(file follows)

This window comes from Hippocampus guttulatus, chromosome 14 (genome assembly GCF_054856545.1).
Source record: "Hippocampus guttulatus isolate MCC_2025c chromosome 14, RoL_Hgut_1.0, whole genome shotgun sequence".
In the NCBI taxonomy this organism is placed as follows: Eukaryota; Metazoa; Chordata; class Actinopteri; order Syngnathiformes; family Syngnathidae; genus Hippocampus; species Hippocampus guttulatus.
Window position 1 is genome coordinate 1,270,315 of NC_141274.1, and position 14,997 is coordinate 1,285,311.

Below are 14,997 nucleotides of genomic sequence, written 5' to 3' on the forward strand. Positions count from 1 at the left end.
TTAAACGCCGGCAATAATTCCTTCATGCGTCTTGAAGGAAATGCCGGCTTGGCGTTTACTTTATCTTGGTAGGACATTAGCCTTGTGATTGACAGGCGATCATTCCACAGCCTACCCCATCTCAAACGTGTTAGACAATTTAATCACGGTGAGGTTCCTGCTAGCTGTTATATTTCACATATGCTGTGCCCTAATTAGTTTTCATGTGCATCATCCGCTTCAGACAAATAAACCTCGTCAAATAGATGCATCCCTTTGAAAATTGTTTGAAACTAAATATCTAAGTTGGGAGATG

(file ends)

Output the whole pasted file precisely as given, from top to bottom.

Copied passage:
This window comes from Hippocampus guttulatus, chromosome 14 (genome assembly GCF_054856545.1).
Source record: "Hippocampus guttulatus isolate MCC_2025c chromosome 14, RoL_Hgut_1.0, whole genome shotgun sequence".
In the NCBI taxonomy this organism is placed as follows: Eukaryota; Metazoa; Chordata; class Actinopteri; order Syngnathiformes; family Syngnathidae; genus Hippocampus; species Hippocampus guttulatus.
Window position 1 is genome coordinate 1,270,315 of NC_141274.1, and position 14,997 is coordinate 1,285,311.

Below are 14,997 nucleotides of genomic sequence, written 5' to 3' on the forward strand. Positions count from 1 at the left end.
TTAAACGCCGGCAATAATTCCTTCATGCGTCTTGAAGGAAATGCCGGCTTGGCGTTTACTTTATCTTGGTAGGACATTAGCCTTGTGATTGACAGGCGATCATTCCACAGCCTACCCCATCTCAAACGTGTTAGACAATTTAATCACGGTGAGGTTCCTGCTAGCTGTTATATTTCACATATGCTGTGCCCTAATTAGTTTTCATGTGCATCATCCGCTTCAGACAAATAAACCTCGTCAAATAGATGCATCCCTTTGAAAATTGTTTGAAACTAAATATCTAAGTTGGGAGATG